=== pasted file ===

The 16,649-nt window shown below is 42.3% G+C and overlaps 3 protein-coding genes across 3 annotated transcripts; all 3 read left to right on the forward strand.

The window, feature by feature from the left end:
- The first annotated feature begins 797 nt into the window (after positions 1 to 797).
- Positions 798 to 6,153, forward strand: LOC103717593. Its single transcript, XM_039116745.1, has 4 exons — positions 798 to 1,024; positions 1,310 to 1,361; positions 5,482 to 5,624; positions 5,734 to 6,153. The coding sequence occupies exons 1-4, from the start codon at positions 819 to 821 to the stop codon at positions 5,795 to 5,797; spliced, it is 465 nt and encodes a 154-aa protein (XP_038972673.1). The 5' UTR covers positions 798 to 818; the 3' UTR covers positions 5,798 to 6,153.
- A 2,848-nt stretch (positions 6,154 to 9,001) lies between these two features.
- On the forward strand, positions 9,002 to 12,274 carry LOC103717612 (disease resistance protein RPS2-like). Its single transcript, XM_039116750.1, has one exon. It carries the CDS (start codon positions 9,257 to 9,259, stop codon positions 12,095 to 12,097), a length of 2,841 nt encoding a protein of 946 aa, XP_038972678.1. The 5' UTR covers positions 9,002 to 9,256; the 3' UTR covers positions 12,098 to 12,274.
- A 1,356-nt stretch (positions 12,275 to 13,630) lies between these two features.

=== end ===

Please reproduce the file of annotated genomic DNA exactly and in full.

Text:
The 16,649-nt window shown below is 42.3% G+C and overlaps 3 protein-coding genes across 3 annotated transcripts; all 3 read left to right on the forward strand.

The window, feature by feature from the left end:
- The first annotated feature begins 797 nt into the window (after positions 1 to 797).
- Positions 798 to 6,153, forward strand: LOC103717593. Its single transcript, XM_039116745.1, has 4 exons — positions 798 to 1,024; positions 1,310 to 1,361; positions 5,482 to 5,624; positions 5,734 to 6,153. The coding sequence occupies exons 1-4, from the start codon at positions 819 to 821 to the stop codon at positions 5,795 to 5,797; spliced, it is 465 nt and encodes a 154-aa protein (XP_038972673.1). The 5' UTR covers positions 798 to 818; the 3' UTR covers positions 5,798 to 6,153.
- A 2,848-nt stretch (positions 6,154 to 9,001) lies between these two features.
- On the forward strand, positions 9,002 to 12,274 carry LOC103717612 (disease resistance protein RPS2-like). Its single transcript, XM_039116750.1, has one exon. It carries the CDS (start codon positions 9,257 to 9,259, stop codon positions 12,095 to 12,097), a length of 2,841 nt encoding a protein of 946 aa, XP_038972678.1. The 5' UTR covers positions 9,002 to 9,256; the 3' UTR covers positions 12,098 to 12,274.
- A 1,356-nt stretch (positions 12,275 to 13,630) lies between these two features.